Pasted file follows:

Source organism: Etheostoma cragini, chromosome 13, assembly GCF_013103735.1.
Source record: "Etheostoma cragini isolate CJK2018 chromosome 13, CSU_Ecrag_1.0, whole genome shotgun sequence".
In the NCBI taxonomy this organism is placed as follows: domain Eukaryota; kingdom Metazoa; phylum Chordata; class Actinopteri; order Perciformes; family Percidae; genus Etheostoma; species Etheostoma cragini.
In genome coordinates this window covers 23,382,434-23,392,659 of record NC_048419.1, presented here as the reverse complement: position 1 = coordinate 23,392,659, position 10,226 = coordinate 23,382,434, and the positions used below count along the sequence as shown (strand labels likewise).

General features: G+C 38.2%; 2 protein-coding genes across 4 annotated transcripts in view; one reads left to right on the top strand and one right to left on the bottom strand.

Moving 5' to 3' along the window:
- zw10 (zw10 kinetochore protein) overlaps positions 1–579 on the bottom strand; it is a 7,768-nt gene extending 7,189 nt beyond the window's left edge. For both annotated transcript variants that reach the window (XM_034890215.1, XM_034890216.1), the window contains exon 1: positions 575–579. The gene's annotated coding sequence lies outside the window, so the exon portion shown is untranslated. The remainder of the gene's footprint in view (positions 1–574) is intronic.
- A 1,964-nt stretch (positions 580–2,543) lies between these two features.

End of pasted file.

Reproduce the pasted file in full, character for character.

Source organism: Etheostoma cragini, chromosome 13, assembly GCF_013103735.1.
Source record: "Etheostoma cragini isolate CJK2018 chromosome 13, CSU_Ecrag_1.0, whole genome shotgun sequence".
In the NCBI taxonomy this organism is placed as follows: domain Eukaryota; kingdom Metazoa; phylum Chordata; class Actinopteri; order Perciformes; family Percidae; genus Etheostoma; species Etheostoma cragini.
In genome coordinates this window covers 23,382,434-23,392,659 of record NC_048419.1, presented here as the reverse complement: position 1 = coordinate 23,392,659, position 10,226 = coordinate 23,382,434, and the positions used below count along the sequence as shown (strand labels likewise).

General features: G+C 38.2%; 2 protein-coding genes across 4 annotated transcripts in view; one reads left to right on the top strand and one right to left on the bottom strand.

Moving 5' to 3' along the window:
- zw10 (zw10 kinetochore protein) overlaps positions 1–579 on the bottom strand; it is a 7,768-nt gene extending 7,189 nt beyond the window's left edge. For both annotated transcript variants that reach the window (XM_034890215.1, XM_034890216.1), the window contains exon 1: positions 575–579. The gene's annotated coding sequence lies outside the window, so the exon portion shown is untranslated. The remainder of the gene's footprint in view (positions 1–574) is intronic.
- A 1,964-nt stretch (positions 580–2,543) lies between these two features.